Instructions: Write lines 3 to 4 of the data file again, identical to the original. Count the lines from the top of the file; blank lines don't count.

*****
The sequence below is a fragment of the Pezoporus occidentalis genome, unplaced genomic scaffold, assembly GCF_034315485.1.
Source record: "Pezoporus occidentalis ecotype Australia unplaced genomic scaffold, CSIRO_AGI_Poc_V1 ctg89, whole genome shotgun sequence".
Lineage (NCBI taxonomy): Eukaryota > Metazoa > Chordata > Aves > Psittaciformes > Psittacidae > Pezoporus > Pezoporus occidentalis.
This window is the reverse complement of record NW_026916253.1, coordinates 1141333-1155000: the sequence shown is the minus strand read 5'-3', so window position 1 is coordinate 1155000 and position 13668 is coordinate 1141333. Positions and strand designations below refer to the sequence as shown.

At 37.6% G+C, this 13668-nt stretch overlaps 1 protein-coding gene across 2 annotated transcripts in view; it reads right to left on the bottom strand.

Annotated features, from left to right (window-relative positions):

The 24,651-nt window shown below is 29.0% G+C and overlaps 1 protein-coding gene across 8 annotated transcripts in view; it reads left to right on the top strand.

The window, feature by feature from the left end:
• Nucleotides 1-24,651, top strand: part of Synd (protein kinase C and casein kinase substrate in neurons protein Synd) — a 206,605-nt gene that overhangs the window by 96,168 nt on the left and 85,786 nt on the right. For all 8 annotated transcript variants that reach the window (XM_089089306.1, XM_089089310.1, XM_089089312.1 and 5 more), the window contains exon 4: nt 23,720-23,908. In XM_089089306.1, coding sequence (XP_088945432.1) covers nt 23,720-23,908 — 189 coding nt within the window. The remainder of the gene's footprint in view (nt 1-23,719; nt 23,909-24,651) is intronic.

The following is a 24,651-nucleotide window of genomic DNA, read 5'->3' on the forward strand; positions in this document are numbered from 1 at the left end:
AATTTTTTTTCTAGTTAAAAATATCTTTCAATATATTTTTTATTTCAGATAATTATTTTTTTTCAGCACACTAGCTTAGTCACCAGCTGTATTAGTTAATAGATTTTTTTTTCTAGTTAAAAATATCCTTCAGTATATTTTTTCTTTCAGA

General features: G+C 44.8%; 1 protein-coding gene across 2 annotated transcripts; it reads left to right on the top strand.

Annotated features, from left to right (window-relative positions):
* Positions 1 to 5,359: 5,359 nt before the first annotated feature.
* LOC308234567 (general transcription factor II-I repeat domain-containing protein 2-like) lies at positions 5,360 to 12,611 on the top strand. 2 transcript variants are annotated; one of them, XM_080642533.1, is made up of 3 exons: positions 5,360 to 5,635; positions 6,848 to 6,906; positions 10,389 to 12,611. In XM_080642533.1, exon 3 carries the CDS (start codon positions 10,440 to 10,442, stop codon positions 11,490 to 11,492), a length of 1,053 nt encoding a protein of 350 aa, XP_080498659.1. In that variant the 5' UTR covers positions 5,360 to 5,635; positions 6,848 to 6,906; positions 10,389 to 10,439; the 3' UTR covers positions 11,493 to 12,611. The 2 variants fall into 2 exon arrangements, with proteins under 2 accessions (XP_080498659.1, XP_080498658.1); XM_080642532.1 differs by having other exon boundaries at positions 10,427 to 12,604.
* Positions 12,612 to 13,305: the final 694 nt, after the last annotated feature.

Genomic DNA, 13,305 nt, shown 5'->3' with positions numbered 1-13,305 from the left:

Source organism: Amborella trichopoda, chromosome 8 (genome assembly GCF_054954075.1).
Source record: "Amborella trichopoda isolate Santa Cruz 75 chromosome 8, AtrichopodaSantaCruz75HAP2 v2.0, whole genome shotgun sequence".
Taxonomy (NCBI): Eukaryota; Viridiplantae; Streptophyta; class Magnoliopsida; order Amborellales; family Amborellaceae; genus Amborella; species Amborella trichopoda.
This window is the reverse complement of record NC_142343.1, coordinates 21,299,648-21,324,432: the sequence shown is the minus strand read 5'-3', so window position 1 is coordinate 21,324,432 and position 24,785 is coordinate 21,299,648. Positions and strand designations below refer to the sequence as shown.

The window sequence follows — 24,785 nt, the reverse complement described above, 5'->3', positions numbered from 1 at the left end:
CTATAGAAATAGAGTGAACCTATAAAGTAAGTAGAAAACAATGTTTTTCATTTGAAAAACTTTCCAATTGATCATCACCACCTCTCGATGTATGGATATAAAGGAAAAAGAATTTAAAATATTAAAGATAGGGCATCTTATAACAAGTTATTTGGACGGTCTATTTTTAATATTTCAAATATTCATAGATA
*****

Lineage (NCBI taxonomy): Eukaryota > Metazoa > Chordata > Aves > Psittaciformes > Psittacidae > Pezoporus > Pezoporus occidentalis.
This window is the reverse complement of record NW_026916253.1, coordinates 1141333-1155000: the sequence shown is the minus strand read 5'-3', so window position 1 is coordinate 1155000 and position 13668 is coordinate 1141333. Positions and strand designations below refer to the sequence as shown.